The tragedy of the commons, a concept described by ecologist Garrett Hardin, paints a grim view of human nature. The theory goes that, if a resource is shared, individuals will act in their own self-interest, but against the interest of the group, by depleting that resource. Yet examples of cooperation and sharing abound in nature, from human societies down to single-celled bacteria.
In a new paper, published in the journal Scientific Reports, University of Pennsylvania researchers use game theory to demonstrate the complex set of traits that can promote the evolution of cooperation. Their analysis showed that smaller groups in which actors had longer memories of their fellow group members’ actions were more likely to evolve cooperative strategies.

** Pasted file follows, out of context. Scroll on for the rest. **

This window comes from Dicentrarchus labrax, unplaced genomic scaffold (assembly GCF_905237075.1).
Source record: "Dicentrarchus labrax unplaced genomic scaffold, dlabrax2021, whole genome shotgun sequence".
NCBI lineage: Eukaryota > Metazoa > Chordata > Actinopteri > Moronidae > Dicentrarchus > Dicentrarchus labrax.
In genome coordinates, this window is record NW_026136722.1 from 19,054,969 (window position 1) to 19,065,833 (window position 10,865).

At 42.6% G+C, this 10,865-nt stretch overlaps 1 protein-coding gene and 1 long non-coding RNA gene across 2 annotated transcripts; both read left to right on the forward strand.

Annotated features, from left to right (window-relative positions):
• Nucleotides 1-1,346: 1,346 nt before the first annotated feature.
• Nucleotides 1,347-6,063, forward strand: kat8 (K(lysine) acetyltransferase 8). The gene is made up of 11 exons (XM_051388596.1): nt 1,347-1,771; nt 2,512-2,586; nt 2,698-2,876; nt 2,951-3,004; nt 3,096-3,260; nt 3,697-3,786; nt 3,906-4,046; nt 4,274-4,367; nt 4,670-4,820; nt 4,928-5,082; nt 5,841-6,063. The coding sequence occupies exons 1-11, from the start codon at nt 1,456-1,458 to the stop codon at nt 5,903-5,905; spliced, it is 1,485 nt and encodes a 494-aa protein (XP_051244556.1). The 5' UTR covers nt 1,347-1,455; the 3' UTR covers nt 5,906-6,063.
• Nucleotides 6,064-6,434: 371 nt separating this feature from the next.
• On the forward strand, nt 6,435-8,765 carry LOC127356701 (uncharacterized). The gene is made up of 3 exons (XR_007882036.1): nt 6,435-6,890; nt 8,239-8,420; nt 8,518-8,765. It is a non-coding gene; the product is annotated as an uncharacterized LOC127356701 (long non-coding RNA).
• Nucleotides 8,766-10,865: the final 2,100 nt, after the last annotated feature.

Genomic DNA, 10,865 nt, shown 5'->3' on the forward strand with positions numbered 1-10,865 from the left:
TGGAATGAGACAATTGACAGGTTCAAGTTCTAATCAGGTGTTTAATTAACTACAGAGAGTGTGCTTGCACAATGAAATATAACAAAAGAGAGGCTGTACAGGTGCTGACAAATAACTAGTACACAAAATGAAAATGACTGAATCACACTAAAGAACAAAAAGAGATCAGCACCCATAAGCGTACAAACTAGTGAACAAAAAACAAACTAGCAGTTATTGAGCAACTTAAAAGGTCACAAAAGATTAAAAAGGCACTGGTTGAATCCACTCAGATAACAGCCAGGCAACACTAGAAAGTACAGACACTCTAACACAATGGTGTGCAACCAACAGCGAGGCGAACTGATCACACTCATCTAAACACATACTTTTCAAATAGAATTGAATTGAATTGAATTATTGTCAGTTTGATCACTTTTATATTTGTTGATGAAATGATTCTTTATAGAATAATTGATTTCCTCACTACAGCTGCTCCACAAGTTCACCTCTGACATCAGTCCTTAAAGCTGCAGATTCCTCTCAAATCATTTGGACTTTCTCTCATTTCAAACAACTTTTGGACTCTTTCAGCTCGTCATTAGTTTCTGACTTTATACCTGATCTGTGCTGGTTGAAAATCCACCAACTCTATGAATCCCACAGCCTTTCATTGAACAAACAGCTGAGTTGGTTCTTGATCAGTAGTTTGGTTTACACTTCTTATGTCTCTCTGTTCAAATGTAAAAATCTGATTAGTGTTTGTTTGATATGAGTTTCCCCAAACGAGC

Phi Beta Iota: This is consistent with the findings of Elinor Ostrom’s Governing the Commons: The Evolution of Institutions for Collective Action, which demonstrated that only local groups know enough about the local situation to make useful rules, and only local groups actually present are able to enforce those useful rules. She received a Nobel Prize in Economics for this work.